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Lawmakers consider bill to cap rent hikes on low-income seniors

Residents of apartments owned by Minnesota-based Dominium properties rallied at the Capitol after their rents went up nearly 13 percent.

ST PAUL, Minn — Senior citizens rallied at the Capitol Tuesday warning that if caps on rent hikes aren’t enacted, many could find themselves homeless.

The demonstration was in support of a bipartisan bill that would limit rent increases in properties that accept certain state tax benefits to 5% per year. 

That bill is partly in response to large rent increases - as high as 12.5 percent - at Dominium properties in 2022.  The company, which claims to be the fourth largest developer of affordable housing in the country, owns several properties in Minnesota which are advertised for low-income seniors. Many of those properties are partially financed using federal and local tax credits and residents need to meet strict income limits to live there.

Jean Flores told the gathered crowd of seniors and lawmakers that she now worries she and the granddaughter she is raising will find themselves without a roof over their heads.

The rent increase at her building - Legends of Spring Lake Park - added up to an extra $167 per month. Flores says on her fixed income that amount means a lot. 

“Do I have a place to live? Do I take my medications or do I not take my medications?  What meals do I skip?,” she aksed.  Other seniors gathered in the Capitol rotunda said they are forced to ask and answer the same questions.

They fear another rent hike will force them out.  “I’m so stressed about if they raise the rent again,” said Jean.  “What are we going to do?”

Dominium is acting within the law. Federal tax credit rules allow them to raise the rent if the area median income (known as AMI) rises. Last year AMI in the Twin Cities rose 12.5%, and Dominium chose to impose the maximum increase.

“It's income limited but then to raise the rent the max they can - almost 13 percent last year - with people who can barely make ends meet already is unconscionable,” said Sen. Jim Abeler, R-Anoka, who addressed the crowd.

Abler joined Senator John Hoffman, DFL-Champlin in sponsoring a bill that would cap rent increases on properties that serve low-income communities and accept certain tax benefits.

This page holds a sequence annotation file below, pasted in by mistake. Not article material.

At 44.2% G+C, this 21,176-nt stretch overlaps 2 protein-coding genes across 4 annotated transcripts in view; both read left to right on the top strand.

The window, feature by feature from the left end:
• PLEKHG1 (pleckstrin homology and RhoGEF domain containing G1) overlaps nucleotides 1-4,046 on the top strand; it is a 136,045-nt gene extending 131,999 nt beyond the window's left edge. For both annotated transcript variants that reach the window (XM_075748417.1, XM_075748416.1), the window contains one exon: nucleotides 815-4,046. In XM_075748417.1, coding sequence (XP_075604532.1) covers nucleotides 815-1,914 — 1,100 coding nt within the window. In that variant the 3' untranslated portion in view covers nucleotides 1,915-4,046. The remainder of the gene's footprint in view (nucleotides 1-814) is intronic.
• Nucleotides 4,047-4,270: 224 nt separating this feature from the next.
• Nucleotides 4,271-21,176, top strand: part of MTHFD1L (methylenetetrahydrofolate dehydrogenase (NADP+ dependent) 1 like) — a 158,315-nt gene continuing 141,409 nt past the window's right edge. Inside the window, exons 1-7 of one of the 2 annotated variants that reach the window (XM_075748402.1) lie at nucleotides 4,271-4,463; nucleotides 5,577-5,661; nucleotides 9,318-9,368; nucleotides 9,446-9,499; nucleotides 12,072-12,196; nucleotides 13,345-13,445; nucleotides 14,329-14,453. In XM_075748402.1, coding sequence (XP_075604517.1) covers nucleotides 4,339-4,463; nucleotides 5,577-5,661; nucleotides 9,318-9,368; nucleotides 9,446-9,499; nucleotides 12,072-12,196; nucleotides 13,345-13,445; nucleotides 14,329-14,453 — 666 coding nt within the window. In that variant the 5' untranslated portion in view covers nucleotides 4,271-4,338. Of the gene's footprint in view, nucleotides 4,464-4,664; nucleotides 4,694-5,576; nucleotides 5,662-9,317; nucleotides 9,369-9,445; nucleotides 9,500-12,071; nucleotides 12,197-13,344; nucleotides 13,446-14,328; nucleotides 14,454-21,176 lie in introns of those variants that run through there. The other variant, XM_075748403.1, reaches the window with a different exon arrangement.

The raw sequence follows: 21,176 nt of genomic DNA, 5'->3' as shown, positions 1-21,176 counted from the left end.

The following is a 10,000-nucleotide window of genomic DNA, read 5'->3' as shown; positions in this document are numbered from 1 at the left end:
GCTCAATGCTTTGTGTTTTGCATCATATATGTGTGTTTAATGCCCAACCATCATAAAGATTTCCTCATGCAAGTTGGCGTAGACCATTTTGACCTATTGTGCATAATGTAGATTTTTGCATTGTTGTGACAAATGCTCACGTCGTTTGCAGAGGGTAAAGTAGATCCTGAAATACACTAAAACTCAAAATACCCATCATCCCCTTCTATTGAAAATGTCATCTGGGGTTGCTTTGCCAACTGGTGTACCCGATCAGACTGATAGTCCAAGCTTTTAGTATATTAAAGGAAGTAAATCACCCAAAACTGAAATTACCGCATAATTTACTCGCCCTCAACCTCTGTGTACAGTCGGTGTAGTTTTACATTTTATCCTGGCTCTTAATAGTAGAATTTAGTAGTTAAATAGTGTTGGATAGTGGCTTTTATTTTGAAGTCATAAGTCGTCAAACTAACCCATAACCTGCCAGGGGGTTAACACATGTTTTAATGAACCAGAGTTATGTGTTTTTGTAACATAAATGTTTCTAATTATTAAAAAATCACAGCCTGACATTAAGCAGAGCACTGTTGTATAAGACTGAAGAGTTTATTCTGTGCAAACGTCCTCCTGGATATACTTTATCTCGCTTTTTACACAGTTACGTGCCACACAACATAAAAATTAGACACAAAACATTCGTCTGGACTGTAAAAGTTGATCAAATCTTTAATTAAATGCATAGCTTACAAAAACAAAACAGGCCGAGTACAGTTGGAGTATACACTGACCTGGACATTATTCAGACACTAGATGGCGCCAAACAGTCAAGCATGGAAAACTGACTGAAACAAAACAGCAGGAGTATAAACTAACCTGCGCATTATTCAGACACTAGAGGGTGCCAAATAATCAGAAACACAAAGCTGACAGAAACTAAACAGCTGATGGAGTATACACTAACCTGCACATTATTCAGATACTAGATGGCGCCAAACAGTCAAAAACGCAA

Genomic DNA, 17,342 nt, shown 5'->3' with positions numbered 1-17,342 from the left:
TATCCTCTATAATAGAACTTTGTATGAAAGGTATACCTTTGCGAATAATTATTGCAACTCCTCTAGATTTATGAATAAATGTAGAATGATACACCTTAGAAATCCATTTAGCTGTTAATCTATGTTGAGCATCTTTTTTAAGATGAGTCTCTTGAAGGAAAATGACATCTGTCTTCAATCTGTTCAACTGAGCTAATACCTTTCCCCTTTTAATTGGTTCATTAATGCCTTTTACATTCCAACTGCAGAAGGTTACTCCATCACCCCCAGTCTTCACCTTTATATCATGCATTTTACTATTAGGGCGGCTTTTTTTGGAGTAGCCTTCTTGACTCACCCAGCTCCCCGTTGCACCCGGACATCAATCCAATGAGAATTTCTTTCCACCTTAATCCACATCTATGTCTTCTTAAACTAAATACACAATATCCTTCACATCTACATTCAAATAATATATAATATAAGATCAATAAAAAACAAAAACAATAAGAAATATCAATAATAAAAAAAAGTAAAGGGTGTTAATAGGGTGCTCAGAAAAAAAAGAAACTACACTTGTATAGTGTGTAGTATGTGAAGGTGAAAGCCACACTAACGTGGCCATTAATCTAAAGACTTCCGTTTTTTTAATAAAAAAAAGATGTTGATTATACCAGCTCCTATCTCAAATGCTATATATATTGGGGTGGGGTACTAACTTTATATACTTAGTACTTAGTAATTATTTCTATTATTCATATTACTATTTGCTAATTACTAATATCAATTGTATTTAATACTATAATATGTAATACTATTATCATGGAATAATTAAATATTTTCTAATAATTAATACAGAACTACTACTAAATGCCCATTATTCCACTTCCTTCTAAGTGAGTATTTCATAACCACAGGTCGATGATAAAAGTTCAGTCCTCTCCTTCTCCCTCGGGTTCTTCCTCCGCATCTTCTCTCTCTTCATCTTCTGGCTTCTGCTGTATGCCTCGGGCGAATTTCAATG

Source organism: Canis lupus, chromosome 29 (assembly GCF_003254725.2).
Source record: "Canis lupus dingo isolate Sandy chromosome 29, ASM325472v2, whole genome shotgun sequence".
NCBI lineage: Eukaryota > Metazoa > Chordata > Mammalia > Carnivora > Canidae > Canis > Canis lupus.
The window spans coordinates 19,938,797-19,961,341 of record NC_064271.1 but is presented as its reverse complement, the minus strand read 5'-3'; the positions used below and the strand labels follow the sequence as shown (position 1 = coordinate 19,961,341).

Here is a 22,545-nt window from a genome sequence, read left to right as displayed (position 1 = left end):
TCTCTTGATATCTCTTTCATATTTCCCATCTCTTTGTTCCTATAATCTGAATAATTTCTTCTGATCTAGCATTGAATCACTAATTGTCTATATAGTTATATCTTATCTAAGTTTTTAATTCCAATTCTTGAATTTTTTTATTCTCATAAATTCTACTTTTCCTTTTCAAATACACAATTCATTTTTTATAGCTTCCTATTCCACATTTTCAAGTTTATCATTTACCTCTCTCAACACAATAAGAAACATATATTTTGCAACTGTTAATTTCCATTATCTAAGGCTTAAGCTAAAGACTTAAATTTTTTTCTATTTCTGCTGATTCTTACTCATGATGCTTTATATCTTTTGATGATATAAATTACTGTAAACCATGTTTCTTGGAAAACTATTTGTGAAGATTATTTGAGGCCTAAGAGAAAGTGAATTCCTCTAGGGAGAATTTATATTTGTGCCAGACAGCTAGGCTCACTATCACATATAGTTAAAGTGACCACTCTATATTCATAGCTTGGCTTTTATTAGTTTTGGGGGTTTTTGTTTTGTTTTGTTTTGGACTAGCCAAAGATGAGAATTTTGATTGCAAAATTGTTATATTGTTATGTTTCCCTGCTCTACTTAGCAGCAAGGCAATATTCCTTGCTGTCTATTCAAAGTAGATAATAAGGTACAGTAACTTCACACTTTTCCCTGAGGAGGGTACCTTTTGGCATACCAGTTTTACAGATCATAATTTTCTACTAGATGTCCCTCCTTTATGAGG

Rep. Zack Stephenson has a similar bill in the House.

“It’s our greatest generation that is now hurting because of this so yes – something needs to get done this year,” said Hoffman who is optimistic his bill will pass in the Senate.

He and Abeler say the bill is targeted not to punish developers, but to ensure companies like Dominium don’t raise rents beyond tenants’ ability to pay.

“If you're going to take those state dollars in the form of a tax break then there should be some accountability there as well,” said Stephenson.

Dominium shared a statement with KARE 11 saying the company opposes the bill, arguing it would decrease the ability to build affordable housing.  

“Dominium recognizes residents across the state are concerned about rising housing costs. We agree that the lack of enough homes for Minnesotans, especially affordable homes for people with modest incomes is a challenge. Inflation, driven in part by a housing shortage, is causing rents to increase beyond some household budgets, even for residents living in already rent-capped apartments like those Dominium manages.”

The developer says it supports other proposals at the legislature that would increase rental assistance to fill the gap between capped rents and what residents can afford, and supports more money for infrastructure bonds to encourage new housing.

For current residents, the fear is that nothing will change before the next AMI increase comes out and rent goes up again. Most rely on minimal retirement savings and social security.

“We have all worked our entire lives,” Flores said of herself and her fellow tenants. “They have contributed their entire lives. And for what?”


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